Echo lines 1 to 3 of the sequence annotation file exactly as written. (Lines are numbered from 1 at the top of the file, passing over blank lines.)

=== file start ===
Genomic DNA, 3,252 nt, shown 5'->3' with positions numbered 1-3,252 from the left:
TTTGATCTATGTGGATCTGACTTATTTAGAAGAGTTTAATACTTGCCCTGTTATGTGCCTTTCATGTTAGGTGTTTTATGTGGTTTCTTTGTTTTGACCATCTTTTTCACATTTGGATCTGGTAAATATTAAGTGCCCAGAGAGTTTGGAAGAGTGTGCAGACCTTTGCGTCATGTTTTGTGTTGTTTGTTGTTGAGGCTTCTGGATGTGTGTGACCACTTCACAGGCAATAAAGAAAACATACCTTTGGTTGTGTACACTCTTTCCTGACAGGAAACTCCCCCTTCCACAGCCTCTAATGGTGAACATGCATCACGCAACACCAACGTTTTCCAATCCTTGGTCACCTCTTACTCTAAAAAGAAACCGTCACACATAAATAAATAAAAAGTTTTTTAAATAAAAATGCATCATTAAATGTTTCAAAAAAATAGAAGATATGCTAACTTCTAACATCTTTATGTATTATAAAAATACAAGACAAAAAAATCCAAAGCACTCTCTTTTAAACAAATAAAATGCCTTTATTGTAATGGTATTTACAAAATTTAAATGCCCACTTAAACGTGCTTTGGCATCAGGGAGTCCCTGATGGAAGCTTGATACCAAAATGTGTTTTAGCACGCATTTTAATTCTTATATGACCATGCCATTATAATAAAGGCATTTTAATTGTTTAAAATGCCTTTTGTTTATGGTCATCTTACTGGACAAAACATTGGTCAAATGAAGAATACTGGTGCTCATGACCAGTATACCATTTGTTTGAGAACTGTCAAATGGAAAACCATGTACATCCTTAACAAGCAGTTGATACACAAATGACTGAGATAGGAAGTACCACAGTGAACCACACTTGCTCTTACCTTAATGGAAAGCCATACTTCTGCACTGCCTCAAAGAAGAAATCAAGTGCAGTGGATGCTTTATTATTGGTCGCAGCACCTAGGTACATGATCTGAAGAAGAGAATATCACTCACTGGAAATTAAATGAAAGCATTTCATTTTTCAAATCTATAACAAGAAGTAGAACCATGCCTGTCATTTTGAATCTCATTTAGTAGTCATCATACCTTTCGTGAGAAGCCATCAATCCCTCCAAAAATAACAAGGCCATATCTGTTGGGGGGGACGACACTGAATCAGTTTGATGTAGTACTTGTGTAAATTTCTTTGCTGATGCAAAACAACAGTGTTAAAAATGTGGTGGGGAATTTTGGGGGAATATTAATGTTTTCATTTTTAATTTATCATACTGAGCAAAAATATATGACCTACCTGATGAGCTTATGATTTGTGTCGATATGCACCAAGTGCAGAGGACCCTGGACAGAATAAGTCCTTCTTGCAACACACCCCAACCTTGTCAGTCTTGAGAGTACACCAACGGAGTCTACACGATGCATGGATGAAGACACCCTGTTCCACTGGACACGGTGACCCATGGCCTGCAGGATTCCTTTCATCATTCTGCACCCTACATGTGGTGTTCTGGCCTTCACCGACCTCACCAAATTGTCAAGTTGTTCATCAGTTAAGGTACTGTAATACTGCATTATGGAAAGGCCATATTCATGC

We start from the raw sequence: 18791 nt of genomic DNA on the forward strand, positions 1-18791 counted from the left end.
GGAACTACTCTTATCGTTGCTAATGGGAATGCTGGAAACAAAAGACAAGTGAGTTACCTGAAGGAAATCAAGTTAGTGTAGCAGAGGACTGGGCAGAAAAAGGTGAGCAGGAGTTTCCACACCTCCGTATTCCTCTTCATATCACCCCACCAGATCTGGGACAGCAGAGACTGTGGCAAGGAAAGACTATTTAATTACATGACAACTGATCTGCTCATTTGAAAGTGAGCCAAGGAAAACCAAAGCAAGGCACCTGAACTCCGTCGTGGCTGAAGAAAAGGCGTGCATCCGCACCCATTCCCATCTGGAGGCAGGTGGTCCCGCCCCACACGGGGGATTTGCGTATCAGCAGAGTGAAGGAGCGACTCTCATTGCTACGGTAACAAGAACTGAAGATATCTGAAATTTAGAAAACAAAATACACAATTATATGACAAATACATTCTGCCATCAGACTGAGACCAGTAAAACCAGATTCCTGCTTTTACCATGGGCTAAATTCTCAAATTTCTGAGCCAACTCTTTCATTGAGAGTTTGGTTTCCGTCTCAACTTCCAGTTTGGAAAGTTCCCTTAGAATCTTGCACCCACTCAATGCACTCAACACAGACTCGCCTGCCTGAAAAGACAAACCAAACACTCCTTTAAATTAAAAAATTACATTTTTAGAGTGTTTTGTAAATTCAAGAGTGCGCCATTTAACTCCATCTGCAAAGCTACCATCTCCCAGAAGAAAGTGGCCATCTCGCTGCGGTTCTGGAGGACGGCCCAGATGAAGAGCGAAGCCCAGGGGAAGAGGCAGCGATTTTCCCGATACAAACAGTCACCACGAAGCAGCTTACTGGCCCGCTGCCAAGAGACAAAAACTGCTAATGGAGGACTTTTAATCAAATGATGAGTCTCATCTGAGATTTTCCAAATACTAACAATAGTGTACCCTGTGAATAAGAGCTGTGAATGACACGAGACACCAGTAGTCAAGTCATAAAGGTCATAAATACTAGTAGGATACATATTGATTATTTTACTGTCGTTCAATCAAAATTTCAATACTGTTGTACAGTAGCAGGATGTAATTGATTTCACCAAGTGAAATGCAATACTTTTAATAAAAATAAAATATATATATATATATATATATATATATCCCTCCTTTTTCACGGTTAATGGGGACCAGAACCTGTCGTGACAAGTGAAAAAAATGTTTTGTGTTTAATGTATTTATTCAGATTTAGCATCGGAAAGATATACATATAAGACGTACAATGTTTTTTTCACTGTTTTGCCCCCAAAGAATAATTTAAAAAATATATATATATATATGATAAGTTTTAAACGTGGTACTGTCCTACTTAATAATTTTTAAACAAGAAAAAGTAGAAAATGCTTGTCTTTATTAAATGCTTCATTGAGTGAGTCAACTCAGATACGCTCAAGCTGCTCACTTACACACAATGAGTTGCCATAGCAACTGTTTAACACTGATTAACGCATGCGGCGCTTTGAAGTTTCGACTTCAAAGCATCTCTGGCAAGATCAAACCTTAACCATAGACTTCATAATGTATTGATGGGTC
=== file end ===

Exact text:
Genomic DNA, 3,252 nt, shown 5'->3' with positions numbered 1-3,252 from the left:
TTTGATCTATGTGGATCTGACTTATTTAGAAGAGTTTAATACTTGCCCTGTTATGTGCCTTTCATGTTAGGTGTTTTATGTGGTTTCTTTGTTTTGACCATCTTTTTCACATTTGGATCTGGTAAATATTAAGTGCCCAGAGAGTTTGGAAGAGTGTGCAGACCTTTGCGTCATGTTTTGTGTTGTTTGTTGTTGAGGCTTCTGGATGTGTGTGACCACTTCACAGGCAATAAAGAAAACATACCTTTGGTTGTGTACACTCTTTCCTGACAGGAAACTCCCCCTTCCACAGCCTCTAATGGTGAACATGCATCACGCAACACCAACGTTTTCCAATCCTTGGTCACCTCTTACTCTAAAAAGAAACCGTCACACATAAATAAATAAAAAGTTTTTTAAATAAAAATGCATCATTAAATGTTTCAAAAAAATAGAAGATATGCTAACTTCTAACATCTTTATGTATTATAAAAATACAAGACAAAAAAATCCAAAGCACTCTCTTTTAAACAAATAAAATGCCTTTATTGTAATGGTATTTACAAAATTTAAATGCCCACTTAAACGTGCTTTGGCATCAGGGAGTCCCTGATGGAAGCTTGATACCAAAATGTGTTTTAGCACGCATTTTAATTCTTATATGACCATGCCATTATAATAAAGGCATTTTAATTGTTTAAAATGCCTTTTGTTTATGGTCATCTTACTGGACAAAACATTGGTCAAATGAAGAATACTGGTGCTCATGACCAGTATACCATTTGTTTGAGAACTGTCAAATGGAAAACCATGTACATCCTTAACAAGCAGTTGATACACAAATGACTGAGATAGGAAGTACCACAGTGAACCACACTTGCTCTTACCTTAATGGAAAGCCATACTTCTGCACTGCCTCAAAGAAGAAATCAAGTGCAGTGGATGCTTTATTATTGGTCGCAGCACCTAGGTACATGATCTGAAGAAGAGAATATCACTCACTGGAAATTAAATGAAAGCATTTCATTTTTCAAATCTATAACAAGAAGTAGAACCATGCCTGTCATTTTGAATCTCATTTAGTAGTCATCATACCTTTCGTGAGAAGCCATCAATCCCTCCAAAAATAACAAGGCCATATCTGTTGGGGGGGACGACACTGAATCAGTTTGATGTAGTACTTGTGTAAATTTCTTTGCTGATGCAAAACAACAGTGTTAAAAATGTGGTGGGGAATTTTGGGGGAATATTAATGTTTTCATTTTTAATTTATCATACTGAGCAAAAATATATGACCTACCTGATGAGCTTATGATTTGTGTCGATATGCACCAAGTGCAGAGGACCCTGGACAGAATAAGTCCTTCTTGCAACACACCCCAACCTTGTCAGTCTTGAGAGTACACCAACGGAGTCTACACGATGCATGGATGAAGACACCCTGTTCCACTGGACACGGTGACCCATGGCCTGCAGGATTCCTTTCATCATTCTGCACCCTACATGTGGTGTTCTGGCCTTCACCGACCTCACCAAATTGTCAAGTTGTTCATCAGTTAAGGTACTGTAATACTGCATTATGGAAAGGCCATATTCATGC

We start from the raw sequence: 18791 nt of genomic DNA on the forward strand, positions 1-18791 counted from the left end.